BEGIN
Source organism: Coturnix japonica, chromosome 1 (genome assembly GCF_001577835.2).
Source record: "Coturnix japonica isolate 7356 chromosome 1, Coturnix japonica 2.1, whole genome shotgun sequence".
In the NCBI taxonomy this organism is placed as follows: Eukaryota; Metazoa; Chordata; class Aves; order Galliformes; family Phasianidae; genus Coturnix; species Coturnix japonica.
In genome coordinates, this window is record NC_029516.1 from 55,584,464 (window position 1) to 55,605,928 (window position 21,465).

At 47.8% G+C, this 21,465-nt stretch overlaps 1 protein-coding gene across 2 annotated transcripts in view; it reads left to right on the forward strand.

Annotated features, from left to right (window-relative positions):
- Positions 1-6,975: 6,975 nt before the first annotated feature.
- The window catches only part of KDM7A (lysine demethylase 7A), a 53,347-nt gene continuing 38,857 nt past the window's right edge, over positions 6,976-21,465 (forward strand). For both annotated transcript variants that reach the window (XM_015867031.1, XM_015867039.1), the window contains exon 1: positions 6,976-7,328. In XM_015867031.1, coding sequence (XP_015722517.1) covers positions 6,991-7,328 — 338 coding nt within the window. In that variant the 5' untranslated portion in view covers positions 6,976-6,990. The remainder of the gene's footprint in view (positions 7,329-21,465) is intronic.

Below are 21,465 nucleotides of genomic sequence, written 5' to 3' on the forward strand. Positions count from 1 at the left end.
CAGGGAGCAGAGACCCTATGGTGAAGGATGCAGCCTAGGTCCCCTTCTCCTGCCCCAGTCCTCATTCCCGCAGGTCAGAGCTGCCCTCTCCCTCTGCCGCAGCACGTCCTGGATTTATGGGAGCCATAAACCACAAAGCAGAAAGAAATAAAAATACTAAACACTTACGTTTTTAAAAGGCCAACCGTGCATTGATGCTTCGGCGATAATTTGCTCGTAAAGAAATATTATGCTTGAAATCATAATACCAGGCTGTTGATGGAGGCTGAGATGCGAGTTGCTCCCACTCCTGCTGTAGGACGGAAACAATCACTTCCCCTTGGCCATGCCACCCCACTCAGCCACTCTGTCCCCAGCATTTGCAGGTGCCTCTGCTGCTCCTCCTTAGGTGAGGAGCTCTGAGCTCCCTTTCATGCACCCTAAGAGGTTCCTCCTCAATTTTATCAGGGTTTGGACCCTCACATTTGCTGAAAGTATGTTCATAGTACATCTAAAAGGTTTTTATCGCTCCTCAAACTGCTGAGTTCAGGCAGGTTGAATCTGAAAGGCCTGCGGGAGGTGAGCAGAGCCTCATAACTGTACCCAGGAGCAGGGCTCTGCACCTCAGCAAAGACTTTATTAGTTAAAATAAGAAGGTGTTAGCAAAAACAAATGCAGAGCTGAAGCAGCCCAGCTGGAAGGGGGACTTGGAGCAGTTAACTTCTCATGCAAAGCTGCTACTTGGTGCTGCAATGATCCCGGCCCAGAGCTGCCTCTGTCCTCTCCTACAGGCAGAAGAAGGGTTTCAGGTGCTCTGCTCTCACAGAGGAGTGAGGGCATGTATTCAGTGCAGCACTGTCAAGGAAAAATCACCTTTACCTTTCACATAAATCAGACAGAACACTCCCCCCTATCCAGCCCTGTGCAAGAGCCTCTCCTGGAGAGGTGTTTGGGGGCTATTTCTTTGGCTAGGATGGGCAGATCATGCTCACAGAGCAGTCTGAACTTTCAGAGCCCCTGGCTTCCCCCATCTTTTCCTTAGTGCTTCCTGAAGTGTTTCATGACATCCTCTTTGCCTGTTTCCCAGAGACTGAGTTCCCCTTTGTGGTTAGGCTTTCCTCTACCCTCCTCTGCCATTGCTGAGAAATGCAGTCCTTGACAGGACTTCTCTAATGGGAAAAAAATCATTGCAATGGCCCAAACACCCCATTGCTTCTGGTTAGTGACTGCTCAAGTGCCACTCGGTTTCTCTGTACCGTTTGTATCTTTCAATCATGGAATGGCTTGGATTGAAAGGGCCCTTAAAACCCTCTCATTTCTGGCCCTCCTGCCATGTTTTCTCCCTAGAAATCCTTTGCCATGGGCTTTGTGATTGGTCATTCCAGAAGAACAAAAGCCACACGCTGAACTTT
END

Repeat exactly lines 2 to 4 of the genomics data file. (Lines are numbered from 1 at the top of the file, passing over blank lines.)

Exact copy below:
Source record: "Coturnix japonica isolate 7356 chromosome 1, Coturnix japonica 2.1, whole genome shotgun sequence".
In the NCBI taxonomy this organism is placed as follows: Eukaryota; Metazoa; Chordata; class Aves; order Galliformes; family Phasianidae; genus Coturnix; species Coturnix japonica.
In genome coordinates, this window is record NC_029516.1 from 55,584,464 (window position 1) to 55,605,928 (window position 21,465).